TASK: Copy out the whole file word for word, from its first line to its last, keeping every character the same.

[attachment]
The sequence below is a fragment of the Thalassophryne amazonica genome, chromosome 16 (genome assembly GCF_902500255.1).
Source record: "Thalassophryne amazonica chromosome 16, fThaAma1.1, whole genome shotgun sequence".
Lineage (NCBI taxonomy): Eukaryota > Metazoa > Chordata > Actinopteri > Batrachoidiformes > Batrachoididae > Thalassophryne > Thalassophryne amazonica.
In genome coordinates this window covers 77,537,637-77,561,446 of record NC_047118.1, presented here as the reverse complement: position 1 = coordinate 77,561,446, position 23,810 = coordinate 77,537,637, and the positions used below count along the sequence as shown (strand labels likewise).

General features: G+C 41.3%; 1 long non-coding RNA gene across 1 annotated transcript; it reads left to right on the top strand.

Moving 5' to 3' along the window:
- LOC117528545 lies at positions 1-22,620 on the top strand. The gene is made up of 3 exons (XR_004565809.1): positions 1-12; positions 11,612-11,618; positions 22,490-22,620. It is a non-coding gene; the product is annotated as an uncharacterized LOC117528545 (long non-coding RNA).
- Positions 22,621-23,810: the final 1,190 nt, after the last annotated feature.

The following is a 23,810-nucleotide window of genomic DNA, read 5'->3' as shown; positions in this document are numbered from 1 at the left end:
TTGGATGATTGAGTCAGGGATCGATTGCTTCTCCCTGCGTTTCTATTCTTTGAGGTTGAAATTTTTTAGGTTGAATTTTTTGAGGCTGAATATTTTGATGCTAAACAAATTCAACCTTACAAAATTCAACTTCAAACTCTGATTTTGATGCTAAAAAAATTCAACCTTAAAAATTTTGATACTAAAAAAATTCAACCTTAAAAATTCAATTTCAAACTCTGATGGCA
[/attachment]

The sequence below is a fragment of the Thalassophryne amazonica genome, chromosome 16 (genome assembly GCF_902500255.1).
Source record: "Thalassophryne amazonica chromosome 16, fThaAma1.1, whole genome shotgun sequence".
Lineage (NCBI taxonomy): Eukaryota > Metazoa > Chordata > Actinopteri > Batrachoidiformes > Batrachoididae > Thalassophryne > Thalassophryne amazonica.
In genome coordinates this window covers 77,537,637-77,561,446 of record NC_047118.1, presented here as the reverse complement: position 1 = coordinate 77,561,446, position 23,810 = coordinate 77,537,637, and the positions used below count along the sequence as shown (strand labels likewise).

General features: G+C 41.3%; 1 long non-coding RNA gene across 1 annotated transcript; it reads left to right on the top strand.

Moving 5' to 3' along the window:
- LOC117528545 lies at positions 1-22,620 on the top strand. The gene is made up of 3 exons (XR_004565809.1): positions 1-12; positions 11,612-11,618; positions 22,490-22,620. It is a non-coding gene; the product is annotated as an uncharacterized LOC117528545 (long non-coding RNA).
- Positions 22,621-23,810: the final 1,190 nt, after the last annotated feature.

The following is a 23,810-nucleotide window of genomic DNA, read 5'->3' as shown; positions in this document are numbered from 1 at the left end:
TTGGATGATTGAGTCAGGGATCGATTGCTTCTCCCTGCGTTTCTATTCTTTGAGGTTGAAATTTTTTAGGTTGAATTTTTTGAGGCTGAATATTTTGATGCTAAACAAATTCAACCTTACAAAATTCAACTTCAAACTCTGATTTTGATGCTAAAAAAATTCAACCTTAAAAATTTTGATACTAAAAAAATTCAACCTTAAAAATTCAATTTCAAACTCTGATGGCA